"Good one, Skip, didn't see that one."

"You'll see the other ones," Martin assured before clearing his throat and taking advantage of Arthur's concentration on searching for the next yellow car to have his say. "Look, Arthur, I really appreciate you helping me out. I know it's an inconvenience and you're missing flights because of this-."

"No inconvenience at all, Skip," Arthur cut him off. "Besides, you're here and you're still Captain and I'm still steward except we're in a van. So it's kind of like MJN on the ground, isn't it? And I get to do more than make coffee!"

"Arthur." Martin waited until his friend spared a glance towards him. "Your value is far greater than in just your ability to make coffee."

Arthur grinned at him, a mixture of happiness and part comprehension. "Thanks, Skip! Can we sing the men went to mow a meadow song, again? I've learnt some new animal sounds."

Martin nodded and they began:

"Three men went to mow a meadow, went to mow a meadow; three men, two men, one man and his -."

"Sheep!"

"Garrrrrrr, Garrrrrrr!"

x-x-x-x-x

Eight weeks later

"So what will it be this week, Captain? We have the varied choice of chess, draughts, backgammon and a plethora of card games at our disposal. I would recommend any game that does not rely on you bluffing or lying to win, as we all know how well that turned out," Douglas cautioned.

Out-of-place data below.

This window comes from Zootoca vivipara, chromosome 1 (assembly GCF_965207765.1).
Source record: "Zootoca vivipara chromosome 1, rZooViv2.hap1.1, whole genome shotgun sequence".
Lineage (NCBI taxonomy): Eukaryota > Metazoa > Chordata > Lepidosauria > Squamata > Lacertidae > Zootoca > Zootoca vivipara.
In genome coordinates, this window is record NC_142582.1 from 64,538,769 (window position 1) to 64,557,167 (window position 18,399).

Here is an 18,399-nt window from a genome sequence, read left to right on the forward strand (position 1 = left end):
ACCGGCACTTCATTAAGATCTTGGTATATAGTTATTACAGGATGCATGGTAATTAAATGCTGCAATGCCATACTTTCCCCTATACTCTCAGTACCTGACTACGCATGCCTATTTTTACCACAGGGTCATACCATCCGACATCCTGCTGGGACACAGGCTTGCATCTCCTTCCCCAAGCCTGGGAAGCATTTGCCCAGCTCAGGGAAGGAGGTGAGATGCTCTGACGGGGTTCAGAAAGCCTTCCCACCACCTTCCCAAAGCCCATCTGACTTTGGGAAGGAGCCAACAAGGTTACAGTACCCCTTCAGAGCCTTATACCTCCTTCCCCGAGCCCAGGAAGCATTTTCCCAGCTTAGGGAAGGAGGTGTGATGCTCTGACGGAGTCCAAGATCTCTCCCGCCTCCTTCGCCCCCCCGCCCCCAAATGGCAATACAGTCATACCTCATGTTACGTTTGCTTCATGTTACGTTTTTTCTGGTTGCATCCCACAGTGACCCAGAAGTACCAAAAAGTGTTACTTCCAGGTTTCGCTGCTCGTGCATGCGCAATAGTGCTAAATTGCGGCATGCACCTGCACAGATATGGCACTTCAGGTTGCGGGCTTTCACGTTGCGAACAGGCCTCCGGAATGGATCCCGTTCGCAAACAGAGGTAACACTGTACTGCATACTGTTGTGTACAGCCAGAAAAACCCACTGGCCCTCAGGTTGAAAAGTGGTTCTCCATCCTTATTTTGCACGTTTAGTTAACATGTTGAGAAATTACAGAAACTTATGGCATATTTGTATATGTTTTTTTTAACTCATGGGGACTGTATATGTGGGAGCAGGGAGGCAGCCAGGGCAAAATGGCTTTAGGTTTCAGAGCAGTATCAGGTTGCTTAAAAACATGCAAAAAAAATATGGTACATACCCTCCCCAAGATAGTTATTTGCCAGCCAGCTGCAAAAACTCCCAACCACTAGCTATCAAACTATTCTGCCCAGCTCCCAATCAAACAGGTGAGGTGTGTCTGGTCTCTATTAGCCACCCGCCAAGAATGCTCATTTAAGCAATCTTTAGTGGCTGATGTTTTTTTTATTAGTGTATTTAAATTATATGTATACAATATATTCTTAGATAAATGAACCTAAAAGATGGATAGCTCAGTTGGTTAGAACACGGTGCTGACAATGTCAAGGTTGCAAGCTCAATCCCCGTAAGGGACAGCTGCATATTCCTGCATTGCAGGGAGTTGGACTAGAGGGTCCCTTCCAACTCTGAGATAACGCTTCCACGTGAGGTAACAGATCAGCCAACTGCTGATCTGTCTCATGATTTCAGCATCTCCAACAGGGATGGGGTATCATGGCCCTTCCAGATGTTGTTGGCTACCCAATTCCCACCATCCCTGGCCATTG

"Ha ha, Douglas," Martin muttered as he made himself comfortable on the hospital bed, and made room for his First Officer to sit with space in between them for a board game. "Chess, please. I think I may just beat you this time."

"Sir is both confident and desperate for a beating today," Douglas replied as he opened up the board and began setting the pieces.

It had been eight weeks since the wasp at Fitton, and about seven weeks since his consultation with an allergy specialist. Every Thursday after that at five p.m. found Martin in the hospital's specialist allergy clinic for his weekly dose of venom immunotherapy. He would be allocated a bed and have his vitals taken and recorded, hooked up to various machines to monitor his condition and then the doctor would inject wasp venom into him. They would then keep Martin under close observation for an hour or so to make sure he didn't react to the current dosage.

And each week without fail, Douglas would show up at the clinic bringing a different board or card game to help pass the hour. At first Martin had been stubborn, insisting that he was fine and Douglas should enjoy the day off from MJN duties that Martin's treatment had imposed on the airdot due to his treatment. Douglas refused to budge, simply stating that as they both were not actively responsible for keeping a large metal container airborne at the time, they could play games which would allow them to be face to face with use of both hands.